preparing a channel request package, wherein the requester selects requester credentials to disclose, selects recipient credentials to require of the recipient, and selects proposed attributes of a channel between the requester and the recipient, and wherein the requester credentials selected, the recipient credentials selected, and the proposed attributes selected are included by a requesting Relationship Nexus Agent, resident on a machine, in the channel request package;
creating a first requester created random key pair by the requesting Relationship Nexus Agent;
sending the channel request package from the requester by the requesting Relationship Nexus Agent;
receiving the channel request package at the recipient by the receiving Relationship Nexus Agent;
verifying, at the recipient by the receiving Relationship Nexus Agent, the channel request package using an electronic signature of the requester's domain;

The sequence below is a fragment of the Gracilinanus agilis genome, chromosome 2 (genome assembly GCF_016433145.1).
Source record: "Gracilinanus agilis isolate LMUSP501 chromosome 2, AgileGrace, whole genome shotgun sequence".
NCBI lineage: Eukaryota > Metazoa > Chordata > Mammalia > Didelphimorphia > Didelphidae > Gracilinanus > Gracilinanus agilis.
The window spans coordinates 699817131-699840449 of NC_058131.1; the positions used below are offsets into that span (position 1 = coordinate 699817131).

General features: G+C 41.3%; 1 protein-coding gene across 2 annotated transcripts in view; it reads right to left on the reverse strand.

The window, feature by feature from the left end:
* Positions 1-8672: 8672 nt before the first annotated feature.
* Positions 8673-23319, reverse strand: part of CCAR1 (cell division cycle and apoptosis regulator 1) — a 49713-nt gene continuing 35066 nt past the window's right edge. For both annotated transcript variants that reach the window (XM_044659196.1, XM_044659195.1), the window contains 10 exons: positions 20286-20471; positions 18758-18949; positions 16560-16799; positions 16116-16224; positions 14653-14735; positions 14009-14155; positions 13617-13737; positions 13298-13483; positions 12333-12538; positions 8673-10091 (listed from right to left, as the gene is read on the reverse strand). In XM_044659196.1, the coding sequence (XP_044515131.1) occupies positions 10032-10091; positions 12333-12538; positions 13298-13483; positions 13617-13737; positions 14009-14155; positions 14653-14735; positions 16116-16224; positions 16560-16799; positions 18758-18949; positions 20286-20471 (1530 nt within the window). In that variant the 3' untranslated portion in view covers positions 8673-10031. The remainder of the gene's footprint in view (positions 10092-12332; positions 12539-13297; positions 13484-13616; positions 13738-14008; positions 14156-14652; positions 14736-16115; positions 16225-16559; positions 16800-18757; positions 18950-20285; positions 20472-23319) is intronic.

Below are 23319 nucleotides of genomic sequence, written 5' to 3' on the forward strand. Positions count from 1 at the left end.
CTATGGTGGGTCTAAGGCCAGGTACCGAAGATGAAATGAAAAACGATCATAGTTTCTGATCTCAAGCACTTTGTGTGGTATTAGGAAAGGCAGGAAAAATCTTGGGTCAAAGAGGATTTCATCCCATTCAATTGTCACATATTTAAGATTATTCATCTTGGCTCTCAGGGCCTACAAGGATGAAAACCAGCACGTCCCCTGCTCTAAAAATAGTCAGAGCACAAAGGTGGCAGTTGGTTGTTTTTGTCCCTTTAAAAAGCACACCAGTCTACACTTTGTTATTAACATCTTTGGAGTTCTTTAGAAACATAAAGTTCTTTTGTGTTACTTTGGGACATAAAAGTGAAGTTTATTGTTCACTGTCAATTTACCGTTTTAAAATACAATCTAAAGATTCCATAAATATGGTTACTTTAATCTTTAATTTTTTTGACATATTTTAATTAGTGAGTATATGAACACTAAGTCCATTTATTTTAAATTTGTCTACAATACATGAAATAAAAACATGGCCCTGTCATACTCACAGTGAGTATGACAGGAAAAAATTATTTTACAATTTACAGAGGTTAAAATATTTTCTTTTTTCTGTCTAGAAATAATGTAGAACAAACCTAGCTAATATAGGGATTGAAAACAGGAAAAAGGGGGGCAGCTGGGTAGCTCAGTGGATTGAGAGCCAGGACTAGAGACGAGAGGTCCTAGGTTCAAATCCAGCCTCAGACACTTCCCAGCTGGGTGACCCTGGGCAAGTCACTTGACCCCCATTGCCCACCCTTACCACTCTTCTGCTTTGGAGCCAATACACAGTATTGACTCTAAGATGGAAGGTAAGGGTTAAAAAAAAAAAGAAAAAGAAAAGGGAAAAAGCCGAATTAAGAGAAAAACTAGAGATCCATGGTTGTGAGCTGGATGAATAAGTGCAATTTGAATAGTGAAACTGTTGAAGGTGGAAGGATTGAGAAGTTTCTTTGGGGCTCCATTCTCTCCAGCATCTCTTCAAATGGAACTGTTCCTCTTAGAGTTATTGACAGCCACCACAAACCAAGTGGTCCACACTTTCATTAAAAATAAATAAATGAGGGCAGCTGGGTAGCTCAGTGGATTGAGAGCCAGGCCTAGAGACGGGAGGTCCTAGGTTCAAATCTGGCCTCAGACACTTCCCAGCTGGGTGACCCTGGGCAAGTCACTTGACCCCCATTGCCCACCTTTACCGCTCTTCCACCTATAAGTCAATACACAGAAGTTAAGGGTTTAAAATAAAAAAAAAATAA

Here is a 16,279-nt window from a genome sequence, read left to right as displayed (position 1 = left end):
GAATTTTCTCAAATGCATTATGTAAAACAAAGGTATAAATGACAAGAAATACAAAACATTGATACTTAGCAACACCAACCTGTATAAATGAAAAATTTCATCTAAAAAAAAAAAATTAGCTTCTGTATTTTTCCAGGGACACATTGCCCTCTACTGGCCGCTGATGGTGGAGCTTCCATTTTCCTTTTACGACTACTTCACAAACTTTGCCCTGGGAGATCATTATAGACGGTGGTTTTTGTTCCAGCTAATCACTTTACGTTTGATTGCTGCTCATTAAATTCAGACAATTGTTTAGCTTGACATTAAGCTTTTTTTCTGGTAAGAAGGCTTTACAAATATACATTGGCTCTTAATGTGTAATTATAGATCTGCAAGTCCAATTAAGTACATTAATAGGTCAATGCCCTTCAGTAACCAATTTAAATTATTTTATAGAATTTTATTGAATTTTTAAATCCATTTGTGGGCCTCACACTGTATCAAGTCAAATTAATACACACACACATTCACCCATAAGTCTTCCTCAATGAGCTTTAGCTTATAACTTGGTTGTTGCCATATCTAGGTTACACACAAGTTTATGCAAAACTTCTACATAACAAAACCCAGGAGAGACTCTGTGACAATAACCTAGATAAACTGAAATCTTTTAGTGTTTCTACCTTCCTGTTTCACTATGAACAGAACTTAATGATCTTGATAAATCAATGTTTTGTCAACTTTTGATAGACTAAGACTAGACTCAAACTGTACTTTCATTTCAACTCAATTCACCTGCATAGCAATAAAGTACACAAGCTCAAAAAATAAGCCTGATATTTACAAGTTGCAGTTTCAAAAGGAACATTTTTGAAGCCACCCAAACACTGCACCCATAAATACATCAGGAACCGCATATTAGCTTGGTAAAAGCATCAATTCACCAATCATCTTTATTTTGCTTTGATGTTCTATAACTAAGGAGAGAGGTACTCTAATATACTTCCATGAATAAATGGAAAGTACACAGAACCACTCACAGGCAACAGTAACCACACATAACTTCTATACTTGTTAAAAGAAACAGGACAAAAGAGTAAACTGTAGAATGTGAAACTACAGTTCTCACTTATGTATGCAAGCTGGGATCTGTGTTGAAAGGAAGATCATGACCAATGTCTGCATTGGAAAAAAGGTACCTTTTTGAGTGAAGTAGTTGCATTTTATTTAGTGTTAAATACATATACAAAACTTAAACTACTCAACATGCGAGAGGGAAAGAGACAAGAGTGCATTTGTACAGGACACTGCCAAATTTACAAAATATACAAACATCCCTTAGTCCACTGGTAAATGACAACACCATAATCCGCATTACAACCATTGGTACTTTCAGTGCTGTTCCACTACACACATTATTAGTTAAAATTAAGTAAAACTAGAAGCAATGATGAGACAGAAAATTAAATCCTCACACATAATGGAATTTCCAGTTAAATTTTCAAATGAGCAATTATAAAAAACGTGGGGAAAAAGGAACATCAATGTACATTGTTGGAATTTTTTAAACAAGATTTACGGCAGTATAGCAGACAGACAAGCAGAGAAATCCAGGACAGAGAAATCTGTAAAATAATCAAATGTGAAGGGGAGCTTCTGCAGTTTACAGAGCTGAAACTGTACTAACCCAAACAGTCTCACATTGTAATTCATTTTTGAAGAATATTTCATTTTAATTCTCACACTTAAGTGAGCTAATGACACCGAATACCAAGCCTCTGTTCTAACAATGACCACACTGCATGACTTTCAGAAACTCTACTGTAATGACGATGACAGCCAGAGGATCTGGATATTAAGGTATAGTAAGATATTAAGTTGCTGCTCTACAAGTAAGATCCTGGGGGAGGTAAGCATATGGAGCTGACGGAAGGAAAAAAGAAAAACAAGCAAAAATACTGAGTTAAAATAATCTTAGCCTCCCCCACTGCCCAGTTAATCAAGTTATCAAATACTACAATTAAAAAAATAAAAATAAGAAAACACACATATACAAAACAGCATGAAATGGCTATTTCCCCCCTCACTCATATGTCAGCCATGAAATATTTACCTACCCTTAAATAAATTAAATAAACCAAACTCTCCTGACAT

creating a first recipient created random key pair; and
establishing a secure communication channel according to the Diffie-Hellman protocol using the first requester created random key pair and the first recipient created random key pair and
establishing the agreed terms and exchanging keys by the requesting and receiving Relationship Nexus Agents, the establishing comprising:
reviewing, at the recipient, terms proposed by the requester;
sending a response to the requester through the ephemeral secure channel by the receiving Relationship Nexus Agent, the response comprising one of an acceptance of the proposed terms and counter-proposed terms for the relationship;